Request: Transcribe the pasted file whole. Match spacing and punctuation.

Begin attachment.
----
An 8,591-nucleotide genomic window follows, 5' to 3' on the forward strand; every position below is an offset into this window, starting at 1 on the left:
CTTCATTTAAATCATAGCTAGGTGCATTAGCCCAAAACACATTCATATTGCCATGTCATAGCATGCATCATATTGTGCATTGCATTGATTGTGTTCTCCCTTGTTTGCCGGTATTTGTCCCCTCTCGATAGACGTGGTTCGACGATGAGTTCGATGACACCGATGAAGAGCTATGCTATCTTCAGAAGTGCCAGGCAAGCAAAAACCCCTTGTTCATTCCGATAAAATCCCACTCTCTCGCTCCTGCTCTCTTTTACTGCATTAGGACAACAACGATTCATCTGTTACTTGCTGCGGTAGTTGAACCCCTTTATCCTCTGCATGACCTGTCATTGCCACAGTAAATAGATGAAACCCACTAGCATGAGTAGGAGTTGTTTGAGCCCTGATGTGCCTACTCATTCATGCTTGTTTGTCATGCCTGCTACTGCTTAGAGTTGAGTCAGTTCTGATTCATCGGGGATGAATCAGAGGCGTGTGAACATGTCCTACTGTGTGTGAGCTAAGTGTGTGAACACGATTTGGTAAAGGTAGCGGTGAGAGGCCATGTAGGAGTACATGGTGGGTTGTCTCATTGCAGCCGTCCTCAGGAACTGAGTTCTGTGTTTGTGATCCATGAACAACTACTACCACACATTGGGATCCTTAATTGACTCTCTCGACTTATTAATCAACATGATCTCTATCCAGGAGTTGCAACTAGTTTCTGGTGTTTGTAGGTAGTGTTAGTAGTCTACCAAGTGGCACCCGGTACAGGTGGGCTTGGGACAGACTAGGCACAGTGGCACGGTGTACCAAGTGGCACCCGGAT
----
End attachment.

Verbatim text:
An 8,591-nucleotide genomic window follows, 5' to 3' on the forward strand; every position below is an offset into this window, starting at 1 on the left:
CTTCATTTAAATCATAGCTAGGTGCATTAGCCCAAAACACATTCATATTGCCATGTCATAGCATGCATCATATTGTGCATTGCATTGATTGTGTTCTCCCTTGTTTGCCGGTATTTGTCCCCTCTCGATAGACGTGGTTCGACGATGAGTTCGATGACACCGATGAAGAGCTATGCTATCTTCAGAAGTGCCAGGCAAGCAAAAACCCCTTGTTCATTCCGATAAAATCCCACTCTCTCGCTCCTGCTCTCTTTTACTGCATTAGGACAACAACGATTCATCTGTTACTTGCTGCGGTAGTTGAACCCCTTTATCCTCTGCATGACCTGTCATTGCCACAGTAAATAGATGAAACCCACTAGCATGAGTAGGAGTTGTTTGAGCCCTGATGTGCCTACTCATTCATGCTTGTTTGTCATGCCTGCTACTGCTTAGAGTTGAGTCAGTTCTGATTCATCGGGGATGAATCAGAGGCGTGTGAACATGTCCTACTGTGTGTGAGCTAAGTGTGTGAACACGATTTGGTAAAGGTAGCGGTGAGAGGCCATGTAGGAGTACATGGTGGGTTGTCTCATTGCAGCCGTCCTCAGGAACTGAGTTCTGTGTTTGTGATCCATGAACAACTACTACCACACATTGGGATCCTTAATTGACTCTCTCGACTTATTAATCAACATGATCTCTATCCAGGAGTTGCAACTAGTTTCTGGTGTTTGTAGGTAGTGTTAGTAGTCTACCAAGTGGCACCCGGTACAGGTGGGCTTGGGACAGACTAGGCACAGTGGCACGGTGTACCAAGTGGCACCCGGAT